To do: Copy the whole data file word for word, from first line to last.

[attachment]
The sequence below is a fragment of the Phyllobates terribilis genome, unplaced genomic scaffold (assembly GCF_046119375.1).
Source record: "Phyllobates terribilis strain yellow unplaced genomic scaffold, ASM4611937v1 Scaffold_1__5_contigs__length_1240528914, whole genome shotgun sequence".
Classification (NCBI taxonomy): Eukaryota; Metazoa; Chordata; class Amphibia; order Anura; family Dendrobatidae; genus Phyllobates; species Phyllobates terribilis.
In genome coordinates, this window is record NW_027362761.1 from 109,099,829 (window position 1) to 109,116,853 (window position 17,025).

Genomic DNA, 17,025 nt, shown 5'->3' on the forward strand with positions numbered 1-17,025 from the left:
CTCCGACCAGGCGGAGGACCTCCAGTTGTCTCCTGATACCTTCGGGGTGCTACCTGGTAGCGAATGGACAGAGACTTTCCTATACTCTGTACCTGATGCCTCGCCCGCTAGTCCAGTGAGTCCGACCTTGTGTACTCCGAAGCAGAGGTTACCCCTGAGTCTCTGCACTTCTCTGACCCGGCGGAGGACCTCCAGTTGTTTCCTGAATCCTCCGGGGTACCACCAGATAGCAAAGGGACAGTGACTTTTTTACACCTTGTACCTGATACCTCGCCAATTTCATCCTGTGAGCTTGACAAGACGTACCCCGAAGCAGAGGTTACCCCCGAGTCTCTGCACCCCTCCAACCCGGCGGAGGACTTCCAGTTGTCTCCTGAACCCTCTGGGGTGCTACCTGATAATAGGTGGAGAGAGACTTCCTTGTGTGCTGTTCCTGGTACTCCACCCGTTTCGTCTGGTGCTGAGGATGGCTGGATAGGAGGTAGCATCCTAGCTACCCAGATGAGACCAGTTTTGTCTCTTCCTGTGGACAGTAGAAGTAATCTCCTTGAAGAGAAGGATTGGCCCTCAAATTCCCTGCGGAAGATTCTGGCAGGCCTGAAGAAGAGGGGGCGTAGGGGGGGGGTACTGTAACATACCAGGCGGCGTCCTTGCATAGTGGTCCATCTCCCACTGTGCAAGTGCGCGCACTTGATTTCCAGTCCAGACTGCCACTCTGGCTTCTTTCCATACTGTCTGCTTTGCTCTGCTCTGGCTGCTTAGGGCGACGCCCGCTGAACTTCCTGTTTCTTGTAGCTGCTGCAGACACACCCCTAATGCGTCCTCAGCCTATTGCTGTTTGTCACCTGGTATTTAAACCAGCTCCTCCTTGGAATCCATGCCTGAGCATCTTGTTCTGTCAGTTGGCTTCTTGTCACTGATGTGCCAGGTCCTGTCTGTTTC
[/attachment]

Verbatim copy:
The sequence below is a fragment of the Phyllobates terribilis genome, unplaced genomic scaffold (assembly GCF_046119375.1).
Source record: "Phyllobates terribilis strain yellow unplaced genomic scaffold, ASM4611937v1 Scaffold_1__5_contigs__length_1240528914, whole genome shotgun sequence".
Classification (NCBI taxonomy): Eukaryota; Metazoa; Chordata; class Amphibia; order Anura; family Dendrobatidae; genus Phyllobates; species Phyllobates terribilis.
In genome coordinates, this window is record NW_027362761.1 from 109,099,829 (window position 1) to 109,116,853 (window position 17,025).

Genomic DNA, 17,025 nt, shown 5'->3' on the forward strand with positions numbered 1-17,025 from the left:
CTCCGACCAGGCGGAGGACCTCCAGTTGTCTCCTGATACCTTCGGGGTGCTACCTGGTAGCGAATGGACAGAGACTTTCCTATACTCTGTACCTGATGCCTCGCCCGCTAGTCCAGTGAGTCCGACCTTGTGTACTCCGAAGCAGAGGTTACCCCTGAGTCTCTGCACTTCTCTGACCCGGCGGAGGACCTCCAGTTGTTTCCTGAATCCTCCGGGGTACCACCAGATAGCAAAGGGACAGTGACTTTTTTACACCTTGTACCTGATACCTCGCCAATTTCATCCTGTGAGCTTGACAAGACGTACCCCGAAGCAGAGGTTACCCCCGAGTCTCTGCACCCCTCCAACCCGGCGGAGGACTTCCAGTTGTCTCCTGAACCCTCTGGGGTGCTACCTGATAATAGGTGGAGAGAGACTTCCTTGTGTGCTGTTCCTGGTACTCCACCCGTTTCGTCTGGTGCTGAGGATGGCTGGATAGGAGGTAGCATCCTAGCTACCCAGATGAGACCAGTTTTGTCTCTTCCTGTGGACAGTAGAAGTAATCTCCTTGAAGAGAAGGATTGGCCCTCAAATTCCCTGCGGAAGATTCTGGCAGGCCTGAAGAAGAGGGGGCGTAGGGGGGGGGTACTGTAACATACCAGGCGGCGTCCTTGCATAGTGGTCCATCTCCCACTGTGCAAGTGCGCGCACTTGATTTCCAGTCCAGACTGCCACTCTGGCTTCTTTCCATACTGTCTGCTTTGCTCTGCTCTGGCTGCTTAGGGCGACGCCCGCTGAACTTCCTGTTTCTTGTAGCTGCTGCAGACACACCCCTAATGCGTCCTCAGCCTATTGCTGTTTGTCACCTGGTATTTAAACCAGCTCCTCCTTGGAATCCATGCCTGAGCATCTTGTTCTGTCAGTTGGCTTCTTGTCACTGATGTGCCAGGTCCTGTCTGTTTC